Dublin City Council and IES, a net-zero technology company, have teamed up to carry out a digital twin project aimed at decarbonising Dublin’s social housing stock in an efficient manner.
The project employed IES’s digital twin technology, which created a virtual replica of three residential blocks located on Lower Dominick Street. The digital twin models were then used to simulate four renovation strategies over three different time periods, with the goal of optimising the regeneration of these buildings, which were built in 1962 and currently lie vacant.
The project adopted a whole-life carbon approach, taking into account both embodied and operational carbon. Embodied carbon refers to the emissions linked to construction and materials throughout a building’s life cycle, a crucial aspect of sustainable building analysis often overlooked. By calibrating data from the existing energy bills of the social housing site, the main sources of energy consumption were identified to determine the strategy that would result in the greatest reduction in whole-life carbon emissions.
Dublin City Council Climate Resilient Housing Report
The study assessed four renovation strategies, from shallow retrofit to demolition and rebuild, and aimed to align with Dublin City Council’s climate targets for 2030, 2050 and beyond. The results, which are included in the Dublin City Council Climate Resilient Housing Report, revealed that the most effective renovation strategy for social housing was Deep Retrofit, which could lead to an approximately 85% reduction in cumulative emissions over a 60-year life period.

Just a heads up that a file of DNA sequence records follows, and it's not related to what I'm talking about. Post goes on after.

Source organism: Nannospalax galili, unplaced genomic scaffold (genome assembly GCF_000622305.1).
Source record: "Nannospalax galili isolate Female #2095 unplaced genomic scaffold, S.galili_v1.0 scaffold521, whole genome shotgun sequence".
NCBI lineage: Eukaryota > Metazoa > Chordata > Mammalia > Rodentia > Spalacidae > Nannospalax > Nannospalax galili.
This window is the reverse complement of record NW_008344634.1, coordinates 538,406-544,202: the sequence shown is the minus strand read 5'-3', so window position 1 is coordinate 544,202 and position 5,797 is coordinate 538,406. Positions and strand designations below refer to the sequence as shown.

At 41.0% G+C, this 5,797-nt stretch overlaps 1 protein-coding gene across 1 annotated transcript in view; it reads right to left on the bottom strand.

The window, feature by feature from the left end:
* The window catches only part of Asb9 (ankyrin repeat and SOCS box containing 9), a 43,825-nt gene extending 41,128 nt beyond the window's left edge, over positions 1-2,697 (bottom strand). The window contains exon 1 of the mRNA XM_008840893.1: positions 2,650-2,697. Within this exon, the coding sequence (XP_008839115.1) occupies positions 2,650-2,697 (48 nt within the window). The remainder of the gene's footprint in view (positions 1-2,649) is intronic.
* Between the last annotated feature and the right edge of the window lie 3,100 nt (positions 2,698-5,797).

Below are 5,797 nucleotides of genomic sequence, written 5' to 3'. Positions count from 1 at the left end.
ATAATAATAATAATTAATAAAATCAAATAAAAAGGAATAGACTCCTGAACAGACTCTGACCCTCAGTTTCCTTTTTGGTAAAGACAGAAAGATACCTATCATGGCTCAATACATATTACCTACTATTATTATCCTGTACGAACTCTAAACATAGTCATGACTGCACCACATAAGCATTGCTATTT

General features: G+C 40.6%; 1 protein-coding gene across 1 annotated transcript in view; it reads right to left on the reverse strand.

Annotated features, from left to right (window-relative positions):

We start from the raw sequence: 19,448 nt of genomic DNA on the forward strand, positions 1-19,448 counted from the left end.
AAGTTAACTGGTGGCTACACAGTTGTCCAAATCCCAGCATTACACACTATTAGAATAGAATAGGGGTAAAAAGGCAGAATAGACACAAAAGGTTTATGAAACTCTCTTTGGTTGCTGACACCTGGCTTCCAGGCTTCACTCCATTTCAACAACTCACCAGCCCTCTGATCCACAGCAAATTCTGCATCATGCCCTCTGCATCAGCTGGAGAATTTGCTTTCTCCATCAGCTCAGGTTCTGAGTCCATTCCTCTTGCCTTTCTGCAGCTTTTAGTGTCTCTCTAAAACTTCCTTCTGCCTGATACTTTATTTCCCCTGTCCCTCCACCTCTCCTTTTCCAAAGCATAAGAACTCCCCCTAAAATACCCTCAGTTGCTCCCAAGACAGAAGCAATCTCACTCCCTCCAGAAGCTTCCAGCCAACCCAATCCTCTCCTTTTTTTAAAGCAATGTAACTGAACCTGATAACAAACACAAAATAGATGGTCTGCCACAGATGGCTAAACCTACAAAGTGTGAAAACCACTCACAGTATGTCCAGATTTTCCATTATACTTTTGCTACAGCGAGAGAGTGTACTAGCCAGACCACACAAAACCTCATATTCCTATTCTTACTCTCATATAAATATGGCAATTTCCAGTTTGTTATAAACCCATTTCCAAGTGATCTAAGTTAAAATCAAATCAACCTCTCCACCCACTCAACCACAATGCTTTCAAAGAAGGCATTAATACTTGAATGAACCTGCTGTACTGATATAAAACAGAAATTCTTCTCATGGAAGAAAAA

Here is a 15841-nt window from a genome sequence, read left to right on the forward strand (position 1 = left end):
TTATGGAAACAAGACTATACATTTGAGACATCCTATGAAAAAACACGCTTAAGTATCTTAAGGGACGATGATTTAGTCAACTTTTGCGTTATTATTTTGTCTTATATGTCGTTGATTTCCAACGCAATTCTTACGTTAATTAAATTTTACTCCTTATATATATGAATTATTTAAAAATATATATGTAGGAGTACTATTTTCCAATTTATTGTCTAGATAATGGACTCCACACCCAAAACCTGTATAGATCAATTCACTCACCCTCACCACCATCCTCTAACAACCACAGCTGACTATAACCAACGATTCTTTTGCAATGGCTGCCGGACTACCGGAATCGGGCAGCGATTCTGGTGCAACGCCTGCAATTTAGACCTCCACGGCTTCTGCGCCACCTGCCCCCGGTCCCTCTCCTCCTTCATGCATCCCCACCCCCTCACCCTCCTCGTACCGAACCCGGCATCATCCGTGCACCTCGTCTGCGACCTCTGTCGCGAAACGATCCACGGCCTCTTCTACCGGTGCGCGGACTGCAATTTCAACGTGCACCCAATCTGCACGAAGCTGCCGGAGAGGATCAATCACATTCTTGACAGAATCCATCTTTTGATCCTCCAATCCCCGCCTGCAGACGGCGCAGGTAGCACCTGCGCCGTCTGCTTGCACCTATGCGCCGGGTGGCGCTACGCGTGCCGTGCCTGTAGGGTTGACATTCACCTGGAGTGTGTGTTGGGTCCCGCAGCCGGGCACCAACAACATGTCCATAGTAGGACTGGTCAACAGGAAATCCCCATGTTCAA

This project was funded by the Department of Public Expenditure and Reform’s Public Sector Innovation Fund, with IES and Dublin City Council partnering to create the digital twin. The project’s findings will aid Dublin City Council in meeting its retrofitting and emissions reduction targets for social housing and housing delivery targets. Furthermore, as the government imposes more targets to tackle climate change, new systems must be developed to evaluate the strategies for derelict buildings.
The success of the project has led to the hope that it can be expanded to other sites in Dublin and beyond to assess the carbon impact of renovation projects. By providing evidence-based decisions on the most optimal whole-life carbon regeneration strategy for the refurbishment of ageing social housing buildings, this project looks to pave the way for a more sustainable future.
“This project has demonstrated the results that can be achieved through working collaboratively, exchanging knowledge to drive innovation and meet targets,” said Sabrina Dekker, climate change coordinator at Dublin City Council. “IES’s digital twin technology has enabled us to confirm the importance of retrofitting to reduce our emissions and we hope that the results can be utilised to inform future projects.”